Friends and colleagues (and some very curious and kind souls) may have noticed that I stopped talking about the second “Visions of KM for management” paper, before summer. There’s a reason: while I believe it was essentially solid, it had a very big flaw and another serious one. It lacked focus and (as Rosanna Tarsiero put it) it had a “style” problem. So it’s been sent back to factory.
The paper that is emerging instead looks like a book, but there will be a white paper version in the usual format :-). Here’s a bit of the draft intro. As usual, comments will be appreciated (publishers especially welcome :-D)… and I expect to have some more chewable stuff soon.
“The Knowledge Wave (intro draft Sept 07)
In the 1980s, Jack Welch turned GE around by its ears and cast it into practically the only thriving large conglomerate in a world of specialization. He did it by raising the pressure (and the bar) for results, and by enabling the means to achieve them. And one of the main ways was sponsoring, pushing and enshrining a series of knowledge-sharing initiatives among managers that spread good practices and new ideas around the divisions and the conglomerate, turning GE into one big business-improvement hothouse. Among the many stories he tells, there’s a fine one about a man saying all those years they had paid him for his hands, when they could have had his brains too for the same price.
In the 1990s, Mr Welch realised that not even GE was large enough to contain all the best answers, and began casting outside for better ones. This he called “boundarylessness”, and predates the “Open Business” concept by a few years.
Another “boundary-less” example is brought by iconoclastic Steve Jobs. Upon his return to Apple he forcefully eradicated the “not invented here” mentality to turn Apple into a leader… by skillfully integrating its core abilities with the best solutions out there, pioneering consumer USB and Wifi, drafting in UNIX, reinventing the MP3 player, and blasting away the smartphone market with the iPhone. All of them are fundamentally outside concepts turned into a new product.
These are only two examples, but you can see many more around you. Ever since the 80s (and probably earlier) competitive pressures have forced ambitious companies to focus on the flow and acquisition of business-relevant knowledge, both inside and outside the firm. Some have managed, some have tried, some are being overrun and pushed down-market.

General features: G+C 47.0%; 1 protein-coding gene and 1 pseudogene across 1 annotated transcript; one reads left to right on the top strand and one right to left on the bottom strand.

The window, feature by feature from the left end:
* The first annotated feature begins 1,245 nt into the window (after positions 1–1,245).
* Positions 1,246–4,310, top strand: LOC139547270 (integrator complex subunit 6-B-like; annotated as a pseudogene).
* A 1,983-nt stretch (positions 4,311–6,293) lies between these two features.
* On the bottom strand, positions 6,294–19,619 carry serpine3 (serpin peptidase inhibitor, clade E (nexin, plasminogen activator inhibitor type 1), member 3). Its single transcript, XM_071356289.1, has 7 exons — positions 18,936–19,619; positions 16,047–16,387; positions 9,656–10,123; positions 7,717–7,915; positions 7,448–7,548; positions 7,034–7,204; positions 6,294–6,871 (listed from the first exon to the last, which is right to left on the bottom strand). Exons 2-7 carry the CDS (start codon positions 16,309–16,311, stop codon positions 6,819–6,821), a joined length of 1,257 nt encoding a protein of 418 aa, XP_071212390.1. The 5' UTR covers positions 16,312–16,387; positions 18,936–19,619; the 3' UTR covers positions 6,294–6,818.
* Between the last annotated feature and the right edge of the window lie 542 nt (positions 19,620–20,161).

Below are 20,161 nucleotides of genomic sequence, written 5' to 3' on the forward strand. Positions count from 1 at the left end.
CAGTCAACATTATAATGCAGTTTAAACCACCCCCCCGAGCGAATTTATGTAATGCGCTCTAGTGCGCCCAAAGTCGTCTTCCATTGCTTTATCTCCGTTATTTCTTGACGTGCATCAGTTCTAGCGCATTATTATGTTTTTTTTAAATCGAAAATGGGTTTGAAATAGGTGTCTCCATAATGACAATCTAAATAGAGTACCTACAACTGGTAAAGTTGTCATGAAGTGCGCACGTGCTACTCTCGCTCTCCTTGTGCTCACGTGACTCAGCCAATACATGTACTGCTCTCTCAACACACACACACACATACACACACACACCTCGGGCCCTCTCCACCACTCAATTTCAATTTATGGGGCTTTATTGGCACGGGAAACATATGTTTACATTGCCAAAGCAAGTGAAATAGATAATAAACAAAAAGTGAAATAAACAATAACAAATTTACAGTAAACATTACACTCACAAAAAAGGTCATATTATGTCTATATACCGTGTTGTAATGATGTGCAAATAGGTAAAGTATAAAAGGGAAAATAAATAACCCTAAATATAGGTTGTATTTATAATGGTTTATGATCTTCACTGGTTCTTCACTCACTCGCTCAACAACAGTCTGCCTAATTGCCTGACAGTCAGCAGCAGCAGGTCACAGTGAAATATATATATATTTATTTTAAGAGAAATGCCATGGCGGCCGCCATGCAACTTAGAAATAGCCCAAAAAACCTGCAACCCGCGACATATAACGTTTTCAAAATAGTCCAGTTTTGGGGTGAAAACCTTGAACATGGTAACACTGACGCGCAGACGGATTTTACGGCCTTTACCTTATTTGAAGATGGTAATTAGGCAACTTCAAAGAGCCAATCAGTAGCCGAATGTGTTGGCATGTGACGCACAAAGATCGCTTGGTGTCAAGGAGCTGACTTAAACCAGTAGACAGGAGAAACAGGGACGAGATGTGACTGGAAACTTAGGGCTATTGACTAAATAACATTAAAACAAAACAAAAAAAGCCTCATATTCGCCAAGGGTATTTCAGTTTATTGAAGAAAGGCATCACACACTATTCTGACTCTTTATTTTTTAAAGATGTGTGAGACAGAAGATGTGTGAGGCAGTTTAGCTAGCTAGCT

At the same time, technology as been reaching a tipping point. The adoption and evolution of internet-based technologies has enabled communication in ways that were not even dreamt of (save in some brilliant science fiction), and in the last few years are seeing the erosion of the last barriers to adoption: cost and complexity of use. Tools that were the preserve of tech-intensive, cash-rich companies at the turn of the century can now be used (in improved versions) free as an online service. Personal publishing is non-news. Online fora are everywhere. Wikis are mainstreaming. Teleconferencing is old hat. In short, information sharing is becoming cheaper and faster, and does not require courses or formal executive meetings to take place. Which is not to say they are no longer needed.
Nowadays, knowledge workers generate knowledge flows in every direction. Some are taking place inside your organization. Some are taking place across it, as employees share with colleagues from outside the firm. Some are happening beyond them, thus depriving you of competitive advantage.
The knowledge wave has hit the world of business. You can either ride it and make the most of it to improve your business, or you can be submerged.
You may have realised that both companies and leaders chosen to illustrate the point did not simply add a few systems or talk kindly to their people. Managing knowledge is managing the whole business, and doing it well means changes as much as it promises rewards. I suggest viewing “Knowledge Management” as just as another management discipline to improve the profitability of your assets… by letting them use their brains.
In this paper, we will be exploring a few ways to do it.”